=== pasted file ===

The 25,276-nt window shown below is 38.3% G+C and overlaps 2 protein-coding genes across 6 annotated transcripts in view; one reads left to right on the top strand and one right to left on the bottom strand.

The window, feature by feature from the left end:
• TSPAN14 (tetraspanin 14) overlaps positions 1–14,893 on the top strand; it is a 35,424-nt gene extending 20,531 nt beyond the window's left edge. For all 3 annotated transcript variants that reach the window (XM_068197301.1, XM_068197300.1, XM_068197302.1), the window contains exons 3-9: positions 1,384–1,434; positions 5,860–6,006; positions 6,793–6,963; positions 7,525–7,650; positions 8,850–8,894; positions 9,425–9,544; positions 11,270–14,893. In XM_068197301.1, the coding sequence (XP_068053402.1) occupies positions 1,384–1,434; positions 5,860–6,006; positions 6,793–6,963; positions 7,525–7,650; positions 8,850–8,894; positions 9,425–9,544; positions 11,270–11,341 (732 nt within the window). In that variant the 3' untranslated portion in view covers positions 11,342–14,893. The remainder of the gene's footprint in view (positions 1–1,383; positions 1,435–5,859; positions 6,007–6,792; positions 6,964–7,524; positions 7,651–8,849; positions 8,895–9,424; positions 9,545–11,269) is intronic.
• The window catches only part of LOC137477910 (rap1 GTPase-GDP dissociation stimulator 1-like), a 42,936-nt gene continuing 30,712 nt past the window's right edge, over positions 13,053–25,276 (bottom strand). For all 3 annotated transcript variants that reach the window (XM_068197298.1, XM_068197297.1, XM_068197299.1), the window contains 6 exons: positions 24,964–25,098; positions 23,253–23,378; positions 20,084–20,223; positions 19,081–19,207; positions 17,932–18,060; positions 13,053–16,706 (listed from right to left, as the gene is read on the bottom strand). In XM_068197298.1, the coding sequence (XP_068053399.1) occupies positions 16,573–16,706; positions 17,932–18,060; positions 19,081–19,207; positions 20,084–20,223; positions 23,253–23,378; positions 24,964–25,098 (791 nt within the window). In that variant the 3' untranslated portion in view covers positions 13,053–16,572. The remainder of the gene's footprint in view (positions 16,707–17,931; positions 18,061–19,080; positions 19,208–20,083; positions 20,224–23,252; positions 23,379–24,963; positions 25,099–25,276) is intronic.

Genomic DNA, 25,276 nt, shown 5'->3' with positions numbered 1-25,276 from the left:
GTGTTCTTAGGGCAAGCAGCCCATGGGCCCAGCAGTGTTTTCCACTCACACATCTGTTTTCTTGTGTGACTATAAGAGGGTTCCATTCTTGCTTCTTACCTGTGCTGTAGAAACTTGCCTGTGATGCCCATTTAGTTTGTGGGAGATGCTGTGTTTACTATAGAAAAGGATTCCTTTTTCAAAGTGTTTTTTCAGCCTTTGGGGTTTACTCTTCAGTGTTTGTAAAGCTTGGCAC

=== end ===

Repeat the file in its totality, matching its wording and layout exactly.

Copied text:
The 25,276-nt window shown below is 38.3% G+C and overlaps 2 protein-coding genes across 6 annotated transcripts in view; one reads left to right on the top strand and one right to left on the bottom strand.

The window, feature by feature from the left end:
• TSPAN14 (tetraspanin 14) overlaps positions 1–14,893 on the top strand; it is a 35,424-nt gene extending 20,531 nt beyond the window's left edge. For all 3 annotated transcript variants that reach the window (XM_068197301.1, XM_068197300.1, XM_068197302.1), the window contains exons 3-9: positions 1,384–1,434; positions 5,860–6,006; positions 6,793–6,963; positions 7,525–7,650; positions 8,850–8,894; positions 9,425–9,544; positions 11,270–14,893. In XM_068197301.1, the coding sequence (XP_068053402.1) occupies positions 1,384–1,434; positions 5,860–6,006; positions 6,793–6,963; positions 7,525–7,650; positions 8,850–8,894; positions 9,425–9,544; positions 11,270–11,341 (732 nt within the window). In that variant the 3' untranslated portion in view covers positions 11,342–14,893. The remainder of the gene's footprint in view (positions 1–1,383; positions 1,435–5,859; positions 6,007–6,792; positions 6,964–7,524; positions 7,651–8,849; positions 8,895–9,424; positions 9,545–11,269) is intronic.
• The window catches only part of LOC137477910 (rap1 GTPase-GDP dissociation stimulator 1-like), a 42,936-nt gene continuing 30,712 nt past the window's right edge, over positions 13,053–25,276 (bottom strand). For all 3 annotated transcript variants that reach the window (XM_068197298.1, XM_068197297.1, XM_068197299.1), the window contains 6 exons: positions 24,964–25,098; positions 23,253–23,378; positions 20,084–20,223; positions 19,081–19,207; positions 17,932–18,060; positions 13,053–16,706 (listed from right to left, as the gene is read on the bottom strand). In XM_068197298.1, the coding sequence (XP_068053399.1) occupies positions 16,573–16,706; positions 17,932–18,060; positions 19,081–19,207; positions 20,084–20,223; positions 23,253–23,378; positions 24,964–25,098 (791 nt within the window). In that variant the 3' untranslated portion in view covers positions 13,053–16,572. The remainder of the gene's footprint in view (positions 16,707–17,931; positions 18,061–19,080; positions 19,208–20,083; positions 20,224–23,252; positions 23,379–24,963; positions 25,099–25,276) is intronic.

Genomic DNA, 25,276 nt, shown 5'->3' with positions numbered 1-25,276 from the left:
GTGTTCTTAGGGCAAGCAGCCCATGGGCCCAGCAGTGTTTTCCACTCACACATCTGTTTTCTTGTGTGACTATAAGAGGGTTCCATTCTTGCTTCTTACCTGTGCTGTAGAAACTTGCCTGTGATGCCCATTTAGTTTGTGGGAGATGCTGTGTTTACTATAGAAAAGGATTCCTTTTTCAAAGTGTTTTTTCAGCCTTTGGGGTTTACTCTTCAGTGTTTGTAAAGCTTGGCAC